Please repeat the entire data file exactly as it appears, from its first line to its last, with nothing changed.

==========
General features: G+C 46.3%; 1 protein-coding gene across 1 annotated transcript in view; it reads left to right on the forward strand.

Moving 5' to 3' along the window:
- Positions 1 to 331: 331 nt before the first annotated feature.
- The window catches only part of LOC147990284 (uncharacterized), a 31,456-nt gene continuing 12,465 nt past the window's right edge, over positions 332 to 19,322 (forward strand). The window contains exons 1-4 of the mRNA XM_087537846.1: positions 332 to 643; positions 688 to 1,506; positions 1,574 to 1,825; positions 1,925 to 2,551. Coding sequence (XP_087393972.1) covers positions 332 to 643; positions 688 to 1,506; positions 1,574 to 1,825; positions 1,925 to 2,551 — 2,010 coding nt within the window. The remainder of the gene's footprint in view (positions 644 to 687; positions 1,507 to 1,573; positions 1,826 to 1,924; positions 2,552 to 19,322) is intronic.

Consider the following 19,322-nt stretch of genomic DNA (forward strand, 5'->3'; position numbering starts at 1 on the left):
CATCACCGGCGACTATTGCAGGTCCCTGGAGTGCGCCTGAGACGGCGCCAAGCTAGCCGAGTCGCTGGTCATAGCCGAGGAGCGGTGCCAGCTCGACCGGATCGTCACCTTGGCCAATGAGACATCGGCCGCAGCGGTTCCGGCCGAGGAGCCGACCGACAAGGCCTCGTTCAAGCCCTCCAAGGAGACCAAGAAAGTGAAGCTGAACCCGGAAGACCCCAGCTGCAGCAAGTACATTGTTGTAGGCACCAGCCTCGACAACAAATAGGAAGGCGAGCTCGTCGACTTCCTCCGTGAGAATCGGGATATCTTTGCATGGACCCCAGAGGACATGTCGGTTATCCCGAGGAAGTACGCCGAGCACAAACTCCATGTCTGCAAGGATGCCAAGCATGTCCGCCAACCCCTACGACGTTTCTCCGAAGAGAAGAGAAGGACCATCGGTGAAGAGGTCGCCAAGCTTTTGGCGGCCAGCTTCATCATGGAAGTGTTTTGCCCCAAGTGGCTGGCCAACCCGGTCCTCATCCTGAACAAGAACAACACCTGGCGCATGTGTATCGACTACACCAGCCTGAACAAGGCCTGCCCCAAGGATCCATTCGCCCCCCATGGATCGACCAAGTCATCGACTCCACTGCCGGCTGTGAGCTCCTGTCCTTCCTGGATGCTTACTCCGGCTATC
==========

General features: G+C 46.3%; 1 protein-coding gene across 1 annotated transcript in view; it reads left to right on the forward strand.

Moving 5' to 3' along the window:
- Positions 1 to 331: 331 nt before the first annotated feature.
- The window catches only part of LOC147990284 (uncharacterized), a 31,456-nt gene continuing 12,465 nt past the window's right edge, over positions 332 to 19,322 (forward strand). The window contains exons 1-4 of the mRNA XM_087537846.1: positions 332 to 643; positions 688 to 1,506; positions 1,574 to 1,825; positions 1,925 to 2,551. Coding sequence (XP_087393972.1) covers positions 332 to 643; positions 688 to 1,506; positions 1,574 to 1,825; positions 1,925 to 2,551 — 2,010 coding nt within the window. The remainder of the gene's footprint in view (positions 644 to 687; positions 1,507 to 1,573; positions 1,826 to 1,924; positions 2,552 to 19,322) is intronic.

Consider the following 19,322-nt stretch of genomic DNA (forward strand, 5'->3'; position numbering starts at 1 on the left):
CATCACCGGCGACTATTGCAGGTCCCTGGAGTGCGCCTGAGACGGCGCCAAGCTAGCCGAGTCGCTGGTCATAGCCGAGGAGCGGTGCCAGCTCGACCGGATCGTCACCTTGGCCAATGAGACATCGGCCGCAGCGGTTCCGGCCGAGGAGCCGACCGACAAGGCCTCGTTCAAGCCCTCCAAGGAGACCAAGAAAGTGAAGCTGAACCCGGAAGACCCCAGCTGCAGCAAGTACATTGTTGTAGGCACCAGCCTCGACAACAAATAGGAAGGCGAGCTCGTCGACTTCCTCCGTGAGAATCGGGATATCTTTGCATGGACCCCAGAGGACATGTCGGTTATCCCGAGGAAGTACGCCGAGCACAAACTCCATGTCTGCAAGGATGCCAAGCATGTCCGCCAACCCCTACGACGTTTCTCCGAAGAGAAGAGAAGGACCATCGGTGAAGAGGTCGCCAAGCTTTTGGCGGCCAGCTTCATCATGGAAGTGTTTTGCCCCAAGTGGCTGGCCAACCCGGTCCTCATCCTGAACAAGAACAACACCTGGCGCATGTGTATCGACTACACCAGCCTGAACAAGGCCTGCCCCAAGGATCCATTCGCCCCCCATGGATCGACCAAGTCATCGACTCCACTGCCGGCTGTGAGCTCCTGTCCTTCCTGGATGCTTACTCCGGCTATC